San Francisco is one of the world’s great cities to visit, and some say to live. It is certainly the best the USA has to offer. Years ago business took me from Washington DC to San Francisco several times, making San Francisco one of my favorite destinations until I got to know London, Prague, Rome and Vienna. After the first trip, I planned my visits so that I stayed in the hotel furthest away from the work site by cable car, a spectacular way to commute, but times change. We visited San Francisco over Labor Day weekend (2008) and didn’t even ride the cable cars which had been transformed from part of the local mass transit system into an expensive ($5 per trip) tourist ride with long lines to board. Our local host said the natives have abandoned the cable cars to tourists.
Based on several visits and a exceptional local host, a friend who live in and knows San Francisco from top to bottom, the top sights in San Francisco are: 1] the ferry boat ride to Sausalito on clear day; 2] a cable car ride; 3] Architecture, including Alamo Square and environs, Victorian houses, the Financial District, San Francisco row houses, and "little houses on the hillside, little houses made of ticky-tacky"; 4] the views from the top of Coit Tower or the Crown Room at the Fairmont Hotel (day and night views) if it should reopen. Be sure to ride the glass exterior elevator and see the hotel lobby; 5] the coast from Cliff House to the Golden Gate bridge; 6] Alcatraz is reached by ferry and visited on a guided tour. Advanced reservations are mandatory.; 7] Fort Point, underneath the Golden Gate Bridge; 8] Golden Gate Park and the nearby San Francisco zoo.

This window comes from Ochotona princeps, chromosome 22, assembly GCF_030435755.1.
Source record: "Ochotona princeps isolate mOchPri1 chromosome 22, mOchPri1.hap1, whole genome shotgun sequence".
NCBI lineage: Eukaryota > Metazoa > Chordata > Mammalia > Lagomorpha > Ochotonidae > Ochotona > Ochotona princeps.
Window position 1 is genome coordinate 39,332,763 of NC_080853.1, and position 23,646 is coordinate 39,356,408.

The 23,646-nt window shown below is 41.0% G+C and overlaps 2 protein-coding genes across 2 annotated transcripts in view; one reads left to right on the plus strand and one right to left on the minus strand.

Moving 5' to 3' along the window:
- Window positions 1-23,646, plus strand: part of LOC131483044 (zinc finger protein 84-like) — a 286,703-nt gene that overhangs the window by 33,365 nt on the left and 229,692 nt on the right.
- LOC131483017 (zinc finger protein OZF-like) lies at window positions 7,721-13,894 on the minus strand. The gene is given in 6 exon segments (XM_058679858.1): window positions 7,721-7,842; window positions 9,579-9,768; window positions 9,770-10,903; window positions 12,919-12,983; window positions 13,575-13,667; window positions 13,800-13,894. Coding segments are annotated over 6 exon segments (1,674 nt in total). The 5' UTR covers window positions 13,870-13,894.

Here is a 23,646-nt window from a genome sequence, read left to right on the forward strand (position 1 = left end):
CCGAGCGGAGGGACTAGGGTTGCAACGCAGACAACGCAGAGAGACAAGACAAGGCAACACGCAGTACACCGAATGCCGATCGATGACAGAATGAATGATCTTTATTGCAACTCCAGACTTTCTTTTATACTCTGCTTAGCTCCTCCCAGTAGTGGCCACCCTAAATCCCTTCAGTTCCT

Beware: Chinatown (Grant St.), Fisherman’s Wharf, and Pier 39 are tacky tourist traps, overpriced and overrun with tourists who don’t know they should have stayed away and seen things worth seeing instead. Our local host insisted on taking us the waterfront. I asked, "Why did you bring us here?" He replied, "Everybody wants to come here." I said, "Everybody is a fool." He did not disagree. Still, we found some minor amusements. Pier 39 is so gross that its fun. The colony of sea lions that hangs out near Pier 39 are best seen from Pier 41. The Victorian game machines museum on Pier 43 are almost worth a trip to the waterfront, free entry, 25-50 cents to make the things go– see the great Earthquake in live 3-D photos. The National Maritime Museum on Hyde St Pier has a collection of old ships that can be sometimes visited. The problem is staff shortage in the National Park Service brought about by conservative Republican budget cutting. At high noon on our visit, only two of nearly a dozen ships were open. A commercial attraction next to the Victorian Games Museum has visits to a WWII Liberty ship and WWII submarine(fee).
Some other sights worth seeing after the above are 1] City Hall under the dome, the setting for several scenes in "Dirty Harry" movies; 2] St Mary’s Cathedral; 3] The California Legion of Honor, a small art museum with a good collection; 4] the Cable Car Museum; 5] the Grennwich Steps descending from Coit Tower; 5] The Garden Court(restaurant) at the Palace Hotel; 6] Yerba Buena Garden
There are a lot of decent but overpriced seafood restaurants along the waterfront. Be prepared to wait at high season for a high priced lunch.